Saturday, October 31, 2009

Kali & Shiva Bhairava in Union

SATYRICON - a translation project

SATYRICON lines 83.1-83.11 October 31, 2009 Happy Halloween!

83.1 In pinacothecam perveni vario genere tabularum

LXD I walked into a gallery displaying a variety of wonderful paintings.

83.2 Nam et Zeuxidos manus vidi nondum vetustatis iniuria
victas, et Protogenis rudimenta cum ipsius naturae veritate
certantia non sine quodam horrore tractavi.

LXD There I saw the work of Zeuxis not yet marred by the wounds of time, and also handled (not without some measure of awe) Protogenes' cartoons, which rivaled the Truth of Nature herself.

83.3 Jam vero Apellis quam Graeci mon(kthmon appellant, etiam adoravi.

LXD But when I saw Apelles', he whom the Greeks call 'peg-leg' ( μονοκνημον ), I even kowtowed.

83.4 Tanta enim subtilitate extremitates imaginum erant ad
similitudinem praecisae, ut crederes etiam animorum esse

LXD For his figures were limned with such subtlety that you would believe the picture to be of their souls as well.

83.5 Hinc aquila ferebat caelo sublimis Idaeum, illinc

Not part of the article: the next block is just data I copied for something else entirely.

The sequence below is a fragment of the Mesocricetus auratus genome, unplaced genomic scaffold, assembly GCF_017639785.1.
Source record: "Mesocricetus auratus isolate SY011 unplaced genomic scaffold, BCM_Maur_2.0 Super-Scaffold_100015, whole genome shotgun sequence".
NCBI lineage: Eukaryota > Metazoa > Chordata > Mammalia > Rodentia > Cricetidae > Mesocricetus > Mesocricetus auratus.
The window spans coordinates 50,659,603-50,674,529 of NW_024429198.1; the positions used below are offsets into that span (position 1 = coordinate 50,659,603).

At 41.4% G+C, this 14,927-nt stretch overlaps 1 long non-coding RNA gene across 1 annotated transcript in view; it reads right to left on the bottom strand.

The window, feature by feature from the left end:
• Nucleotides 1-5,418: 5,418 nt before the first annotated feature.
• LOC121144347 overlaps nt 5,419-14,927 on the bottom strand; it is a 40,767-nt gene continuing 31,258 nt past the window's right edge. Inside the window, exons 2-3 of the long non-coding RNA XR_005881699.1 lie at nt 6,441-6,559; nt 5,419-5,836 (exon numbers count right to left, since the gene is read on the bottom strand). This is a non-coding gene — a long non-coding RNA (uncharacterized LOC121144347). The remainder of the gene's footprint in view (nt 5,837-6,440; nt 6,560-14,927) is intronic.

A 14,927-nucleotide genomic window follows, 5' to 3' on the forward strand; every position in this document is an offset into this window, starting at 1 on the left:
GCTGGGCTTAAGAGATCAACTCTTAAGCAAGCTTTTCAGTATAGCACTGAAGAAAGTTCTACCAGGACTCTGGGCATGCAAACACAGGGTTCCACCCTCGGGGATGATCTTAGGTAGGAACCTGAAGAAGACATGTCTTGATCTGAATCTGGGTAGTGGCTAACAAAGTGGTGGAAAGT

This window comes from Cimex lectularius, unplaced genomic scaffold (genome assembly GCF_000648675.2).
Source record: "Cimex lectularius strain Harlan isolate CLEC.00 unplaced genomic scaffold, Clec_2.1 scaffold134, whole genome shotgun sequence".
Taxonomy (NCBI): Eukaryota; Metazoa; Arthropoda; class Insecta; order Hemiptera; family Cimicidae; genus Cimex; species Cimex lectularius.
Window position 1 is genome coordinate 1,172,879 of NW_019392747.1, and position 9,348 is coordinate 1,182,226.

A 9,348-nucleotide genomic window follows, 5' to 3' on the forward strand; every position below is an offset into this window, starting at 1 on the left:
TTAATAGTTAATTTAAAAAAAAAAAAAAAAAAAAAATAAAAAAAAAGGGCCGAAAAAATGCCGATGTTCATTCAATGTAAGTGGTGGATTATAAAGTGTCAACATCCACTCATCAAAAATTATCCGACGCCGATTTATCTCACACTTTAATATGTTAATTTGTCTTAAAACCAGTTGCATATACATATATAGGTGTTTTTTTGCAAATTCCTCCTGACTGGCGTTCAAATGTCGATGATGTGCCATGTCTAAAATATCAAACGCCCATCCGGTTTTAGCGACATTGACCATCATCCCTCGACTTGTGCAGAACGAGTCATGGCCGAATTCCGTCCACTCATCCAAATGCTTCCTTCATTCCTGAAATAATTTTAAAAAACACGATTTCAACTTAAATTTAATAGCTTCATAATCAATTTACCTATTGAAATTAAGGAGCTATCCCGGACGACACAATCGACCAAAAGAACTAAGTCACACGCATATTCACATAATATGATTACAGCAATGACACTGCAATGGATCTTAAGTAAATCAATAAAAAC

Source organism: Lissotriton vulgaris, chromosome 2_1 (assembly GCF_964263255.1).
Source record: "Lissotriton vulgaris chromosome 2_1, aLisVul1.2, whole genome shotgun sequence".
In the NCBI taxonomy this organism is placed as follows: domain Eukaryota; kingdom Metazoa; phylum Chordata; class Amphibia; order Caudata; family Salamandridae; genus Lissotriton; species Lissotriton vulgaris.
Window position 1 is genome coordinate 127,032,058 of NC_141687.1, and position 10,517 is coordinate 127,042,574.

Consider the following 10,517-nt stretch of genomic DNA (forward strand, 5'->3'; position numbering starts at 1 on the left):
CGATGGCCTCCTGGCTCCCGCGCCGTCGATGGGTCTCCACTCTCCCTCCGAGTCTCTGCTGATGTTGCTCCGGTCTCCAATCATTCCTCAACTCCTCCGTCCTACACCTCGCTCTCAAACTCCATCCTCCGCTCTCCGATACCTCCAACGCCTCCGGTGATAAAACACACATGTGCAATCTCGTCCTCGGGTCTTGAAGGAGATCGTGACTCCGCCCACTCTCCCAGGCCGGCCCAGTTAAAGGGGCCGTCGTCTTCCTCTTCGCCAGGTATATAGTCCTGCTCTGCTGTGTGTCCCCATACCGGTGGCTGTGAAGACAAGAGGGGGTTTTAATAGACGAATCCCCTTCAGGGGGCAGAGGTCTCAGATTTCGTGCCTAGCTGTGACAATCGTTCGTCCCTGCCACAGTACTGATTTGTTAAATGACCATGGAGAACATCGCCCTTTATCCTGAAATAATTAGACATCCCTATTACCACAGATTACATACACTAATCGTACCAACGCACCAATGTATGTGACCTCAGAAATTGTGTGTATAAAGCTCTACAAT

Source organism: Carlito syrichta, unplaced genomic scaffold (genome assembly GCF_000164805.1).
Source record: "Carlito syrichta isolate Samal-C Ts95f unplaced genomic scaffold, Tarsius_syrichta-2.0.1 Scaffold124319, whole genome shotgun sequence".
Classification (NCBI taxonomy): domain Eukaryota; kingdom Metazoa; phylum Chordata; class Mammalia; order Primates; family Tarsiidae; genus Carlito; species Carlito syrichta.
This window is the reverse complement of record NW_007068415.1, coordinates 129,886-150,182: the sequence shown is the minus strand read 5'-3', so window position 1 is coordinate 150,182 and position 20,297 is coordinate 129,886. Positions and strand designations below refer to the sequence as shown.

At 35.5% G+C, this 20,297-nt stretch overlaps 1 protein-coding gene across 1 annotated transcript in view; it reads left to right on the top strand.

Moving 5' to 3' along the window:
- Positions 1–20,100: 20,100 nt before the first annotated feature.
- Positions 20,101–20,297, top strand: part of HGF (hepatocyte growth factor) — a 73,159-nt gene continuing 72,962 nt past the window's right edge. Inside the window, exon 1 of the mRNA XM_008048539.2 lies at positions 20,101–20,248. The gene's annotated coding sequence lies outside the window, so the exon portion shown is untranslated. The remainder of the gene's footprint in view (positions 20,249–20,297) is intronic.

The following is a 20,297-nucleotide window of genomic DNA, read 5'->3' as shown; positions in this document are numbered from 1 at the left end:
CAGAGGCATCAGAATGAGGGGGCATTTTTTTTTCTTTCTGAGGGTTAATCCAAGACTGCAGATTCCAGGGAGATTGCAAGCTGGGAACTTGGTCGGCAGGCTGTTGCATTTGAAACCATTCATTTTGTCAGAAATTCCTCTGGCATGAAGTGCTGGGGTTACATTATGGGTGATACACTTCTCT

candidus Hylas repellebat improbam Naida.

LXD In this one, the eagle was carrying the boy [Catamitus] from Mt. Ida up to the sublimity of heaven; in that, the candidly chaste Hylas was resisting the wicked Naiad.

83.6 Damnabat Apollo noxias manus lyramque resolutam modo
nato flore honorabat.

LXD Apollo was damning his noxious hands and decorating his harp, just now unstrung, with the new-born flower, Hyacinth.

83.7 Inter quos etiam pictorum amantium vultus tanquam in
solitudine exclamavi: "Ergo amor etiam deos tangit.

LXD Lost among which visions from beloved pictures, as though in a desert solitude, I yelled out,"So Love moves even the gods.!"

83.8 Iuppiter in caelo suo non invenit quod diligeret, sed
peccaturus in terris nemini tamen iniuriam fecit.

LXD Jupiter didn't get to find somebody in his heaven that he could love, so he was going to sow his wild oats on Earth, but wronged nobody.

83.9 Hylan Nympha praedata temperasset amori suo, si venturum
ad interdictum Herculem credidisset.

LXD The Nymph who ravished [deponent ppl.] Hylas would have had [plpf. subjunct. imperasset & credidisset] her longing under control, had she believed Hercules would be coming to debar her.